Quoits is a game played outdoors with heavy rings thrown at a pin. It has ancient origins and regional variations in rules. Players aim to land their rings closest to the hob, with the highest score being a “ringer.” The game can be played one-on-one or in pairs, with a limit of points agreed upon beforehand. Quoits is a fun and relaxed game, ideal for garden parties or competitive play.
There are numerous variations to the quoit rules, and people play quoit in slightly different ways, depending on the regions where they live. For people who attend games with people they haven’t played with before, it may be worth asking about the specific rules the host observes to avoid making mistakes or creating confusion. The game is played outdoors and involves throwing heavy rings at a pin known as a hob. It bears a number of similarities to horseshoes, and fans of these rival games occasionally have arguments over which sport came about first.
Quoits is an ancient game. Evidence of early versions of the game dates back to Greek and Roman times, but the game was highly refined in England, where it became quite popular in the 1300s. To play quoits, you need a field, a clear space for throwing, and at least a table; the axis is used to hold the hob in place. Traditionally, the boards are made from clay, but materials such as slate and sand can also be used. Rings can be made of metal, rubber, or stiffened string, and each player requires two to play quoits.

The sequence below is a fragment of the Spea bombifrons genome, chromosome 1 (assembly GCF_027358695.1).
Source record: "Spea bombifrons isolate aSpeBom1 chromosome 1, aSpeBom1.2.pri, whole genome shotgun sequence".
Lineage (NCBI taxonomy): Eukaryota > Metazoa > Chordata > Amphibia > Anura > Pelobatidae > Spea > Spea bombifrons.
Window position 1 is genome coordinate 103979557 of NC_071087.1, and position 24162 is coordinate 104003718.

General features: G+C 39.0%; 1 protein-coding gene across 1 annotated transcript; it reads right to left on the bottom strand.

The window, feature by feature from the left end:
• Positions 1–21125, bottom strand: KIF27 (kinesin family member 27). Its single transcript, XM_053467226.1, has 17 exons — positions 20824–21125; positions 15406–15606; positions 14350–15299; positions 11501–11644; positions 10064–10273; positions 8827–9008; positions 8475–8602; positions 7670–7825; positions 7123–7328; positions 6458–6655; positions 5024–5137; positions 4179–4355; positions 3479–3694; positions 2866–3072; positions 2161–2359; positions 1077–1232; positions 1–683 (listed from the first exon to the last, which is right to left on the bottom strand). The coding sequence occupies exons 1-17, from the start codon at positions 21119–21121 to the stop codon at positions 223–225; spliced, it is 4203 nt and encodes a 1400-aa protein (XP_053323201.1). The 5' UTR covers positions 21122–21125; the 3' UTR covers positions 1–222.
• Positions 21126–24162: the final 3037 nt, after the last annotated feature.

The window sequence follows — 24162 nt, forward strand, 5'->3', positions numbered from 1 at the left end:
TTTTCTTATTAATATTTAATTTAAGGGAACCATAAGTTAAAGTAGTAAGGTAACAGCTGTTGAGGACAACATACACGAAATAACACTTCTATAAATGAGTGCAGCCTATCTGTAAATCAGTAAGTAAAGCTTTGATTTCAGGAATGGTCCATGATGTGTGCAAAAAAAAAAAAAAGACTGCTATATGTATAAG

Opponents can play one-on-one, in pairs, or in other configurations. Players toss their rings so that they land as close to the hob as possible, with the highest scoring shot the one that lands on the hob. Known as a “ringer,” this scores between two and three points, depending on regional variations. If someone’s second quoit also plays the hob, their points are doubled.
A skinnier one leaning on the hob without making it ring is the next highest score. Next, scores are determined by which rings landed closest to the hob. The player with the closest ring wins one point, and if both of the player’s rings are closer together, he receives two points. Rings that fall off the board do not count.
Many people play 21-point quoits, although people can use any number of points as a limit for the game, as long as they agree beforehand. Tables are often marked with concentric rings to make it easier to determine which ring landed closest to the hob in case of disputes, and people classically use rings with hallmarks so that everyone knows who threw which ring. Like many lawn games, quoit can be quite fun and relaxed, making it ideal for a garden party, although people can also play quoit on a competitive level.